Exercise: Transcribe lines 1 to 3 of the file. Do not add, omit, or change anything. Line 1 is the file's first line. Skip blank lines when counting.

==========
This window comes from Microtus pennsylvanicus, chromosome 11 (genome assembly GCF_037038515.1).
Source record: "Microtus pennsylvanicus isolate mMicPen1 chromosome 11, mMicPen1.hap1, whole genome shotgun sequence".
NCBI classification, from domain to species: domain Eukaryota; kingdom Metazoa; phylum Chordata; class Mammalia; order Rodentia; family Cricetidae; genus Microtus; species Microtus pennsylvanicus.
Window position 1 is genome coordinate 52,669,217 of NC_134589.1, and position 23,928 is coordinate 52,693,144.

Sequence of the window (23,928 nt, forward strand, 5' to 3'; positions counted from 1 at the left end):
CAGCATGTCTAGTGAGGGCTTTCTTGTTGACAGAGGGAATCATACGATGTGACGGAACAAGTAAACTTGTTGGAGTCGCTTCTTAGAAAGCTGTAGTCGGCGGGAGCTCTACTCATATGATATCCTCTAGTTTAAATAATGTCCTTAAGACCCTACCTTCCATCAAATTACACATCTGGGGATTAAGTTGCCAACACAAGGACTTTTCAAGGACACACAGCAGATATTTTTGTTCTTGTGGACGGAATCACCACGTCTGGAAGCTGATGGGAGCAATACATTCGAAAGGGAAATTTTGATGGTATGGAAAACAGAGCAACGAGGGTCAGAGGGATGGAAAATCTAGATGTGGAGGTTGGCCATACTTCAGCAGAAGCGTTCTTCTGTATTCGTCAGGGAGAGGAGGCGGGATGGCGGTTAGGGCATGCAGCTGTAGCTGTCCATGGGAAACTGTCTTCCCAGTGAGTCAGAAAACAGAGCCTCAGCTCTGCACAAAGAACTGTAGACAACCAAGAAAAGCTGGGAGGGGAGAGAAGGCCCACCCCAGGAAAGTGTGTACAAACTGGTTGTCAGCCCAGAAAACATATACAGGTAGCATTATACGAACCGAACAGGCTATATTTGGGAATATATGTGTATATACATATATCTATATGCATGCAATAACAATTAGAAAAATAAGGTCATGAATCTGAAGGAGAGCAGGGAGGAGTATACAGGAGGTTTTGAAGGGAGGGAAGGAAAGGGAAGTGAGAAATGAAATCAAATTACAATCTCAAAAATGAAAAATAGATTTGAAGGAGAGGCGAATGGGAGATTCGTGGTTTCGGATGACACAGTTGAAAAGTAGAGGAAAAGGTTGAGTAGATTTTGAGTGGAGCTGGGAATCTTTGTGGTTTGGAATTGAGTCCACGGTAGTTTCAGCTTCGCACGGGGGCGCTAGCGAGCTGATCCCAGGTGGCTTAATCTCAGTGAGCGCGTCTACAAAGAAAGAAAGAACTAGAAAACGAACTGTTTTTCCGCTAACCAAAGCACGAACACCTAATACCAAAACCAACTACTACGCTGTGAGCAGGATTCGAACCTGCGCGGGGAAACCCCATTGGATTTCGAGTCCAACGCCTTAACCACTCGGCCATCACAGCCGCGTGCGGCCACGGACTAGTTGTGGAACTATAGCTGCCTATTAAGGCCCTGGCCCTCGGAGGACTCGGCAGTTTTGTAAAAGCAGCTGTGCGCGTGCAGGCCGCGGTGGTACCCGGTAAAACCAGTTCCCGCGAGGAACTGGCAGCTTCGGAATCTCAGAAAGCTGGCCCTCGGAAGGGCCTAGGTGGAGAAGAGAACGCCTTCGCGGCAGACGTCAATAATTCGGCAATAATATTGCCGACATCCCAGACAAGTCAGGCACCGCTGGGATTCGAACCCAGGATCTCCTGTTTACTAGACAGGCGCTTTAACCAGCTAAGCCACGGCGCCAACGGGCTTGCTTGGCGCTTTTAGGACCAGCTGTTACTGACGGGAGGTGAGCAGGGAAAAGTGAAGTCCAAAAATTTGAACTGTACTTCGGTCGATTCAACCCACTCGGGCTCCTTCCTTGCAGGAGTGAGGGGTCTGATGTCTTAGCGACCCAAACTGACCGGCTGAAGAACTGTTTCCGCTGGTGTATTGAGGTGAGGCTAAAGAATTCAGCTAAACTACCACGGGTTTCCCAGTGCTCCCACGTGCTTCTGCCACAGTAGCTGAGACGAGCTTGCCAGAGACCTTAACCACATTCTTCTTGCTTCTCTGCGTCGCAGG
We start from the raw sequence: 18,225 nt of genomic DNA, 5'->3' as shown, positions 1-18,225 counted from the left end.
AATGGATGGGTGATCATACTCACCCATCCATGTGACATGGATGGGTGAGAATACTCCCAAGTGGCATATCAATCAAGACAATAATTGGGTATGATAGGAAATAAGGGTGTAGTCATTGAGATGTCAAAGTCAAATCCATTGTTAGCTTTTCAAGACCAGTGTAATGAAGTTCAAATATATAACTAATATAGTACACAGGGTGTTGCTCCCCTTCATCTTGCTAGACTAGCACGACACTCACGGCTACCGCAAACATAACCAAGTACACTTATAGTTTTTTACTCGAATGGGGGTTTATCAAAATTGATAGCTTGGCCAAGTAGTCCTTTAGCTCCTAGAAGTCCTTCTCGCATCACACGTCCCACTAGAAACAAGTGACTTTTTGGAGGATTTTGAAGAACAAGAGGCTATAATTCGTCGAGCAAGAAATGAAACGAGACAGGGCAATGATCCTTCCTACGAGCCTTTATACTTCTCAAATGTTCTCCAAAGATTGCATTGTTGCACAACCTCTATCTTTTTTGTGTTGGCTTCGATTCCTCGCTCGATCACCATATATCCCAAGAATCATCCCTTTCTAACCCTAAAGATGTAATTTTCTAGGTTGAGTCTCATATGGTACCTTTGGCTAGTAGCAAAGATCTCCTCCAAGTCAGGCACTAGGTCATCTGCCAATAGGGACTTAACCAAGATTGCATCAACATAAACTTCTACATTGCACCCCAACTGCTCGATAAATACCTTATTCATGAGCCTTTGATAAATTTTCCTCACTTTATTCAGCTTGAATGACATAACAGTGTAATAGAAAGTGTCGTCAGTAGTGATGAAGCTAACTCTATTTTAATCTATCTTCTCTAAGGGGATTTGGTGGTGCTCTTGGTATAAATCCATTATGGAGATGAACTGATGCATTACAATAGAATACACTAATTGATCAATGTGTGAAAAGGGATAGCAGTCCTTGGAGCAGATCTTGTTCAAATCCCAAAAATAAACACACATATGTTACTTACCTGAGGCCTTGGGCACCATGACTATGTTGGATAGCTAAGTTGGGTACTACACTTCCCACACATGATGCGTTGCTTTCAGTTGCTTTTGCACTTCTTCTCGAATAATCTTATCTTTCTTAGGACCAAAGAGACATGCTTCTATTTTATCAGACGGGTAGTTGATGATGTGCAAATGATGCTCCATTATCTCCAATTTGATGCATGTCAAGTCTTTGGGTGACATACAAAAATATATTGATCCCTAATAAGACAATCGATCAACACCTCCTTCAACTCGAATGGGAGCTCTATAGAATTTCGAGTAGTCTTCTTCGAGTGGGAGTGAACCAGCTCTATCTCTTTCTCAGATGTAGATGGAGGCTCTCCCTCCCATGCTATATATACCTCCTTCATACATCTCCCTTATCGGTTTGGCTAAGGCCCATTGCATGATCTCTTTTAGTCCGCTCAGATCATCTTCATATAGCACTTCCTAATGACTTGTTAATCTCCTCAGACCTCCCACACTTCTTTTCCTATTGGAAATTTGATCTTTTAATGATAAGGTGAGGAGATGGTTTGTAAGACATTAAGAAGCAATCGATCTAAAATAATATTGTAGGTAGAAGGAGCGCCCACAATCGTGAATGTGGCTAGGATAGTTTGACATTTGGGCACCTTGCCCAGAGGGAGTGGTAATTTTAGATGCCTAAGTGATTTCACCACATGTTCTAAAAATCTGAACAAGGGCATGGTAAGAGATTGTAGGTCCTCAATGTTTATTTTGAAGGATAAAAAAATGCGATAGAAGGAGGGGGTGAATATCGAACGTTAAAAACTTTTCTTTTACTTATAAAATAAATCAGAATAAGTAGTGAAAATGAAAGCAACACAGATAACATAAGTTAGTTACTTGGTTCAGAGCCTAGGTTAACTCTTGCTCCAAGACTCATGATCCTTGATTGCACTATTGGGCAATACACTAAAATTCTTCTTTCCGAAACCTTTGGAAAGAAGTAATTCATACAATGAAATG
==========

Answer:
This window comes from Microtus pennsylvanicus, chromosome 11 (genome assembly GCF_037038515.1).
Source record: "Microtus pennsylvanicus isolate mMicPen1 chromosome 11, mMicPen1.hap1, whole genome shotgun sequence".
NCBI classification, from domain to species: domain Eukaryota; kingdom Metazoa; phylum Chordata; class Mammalia; order Rodentia; family Cricetidae; genus Microtus; species Microtus pennsylvanicus.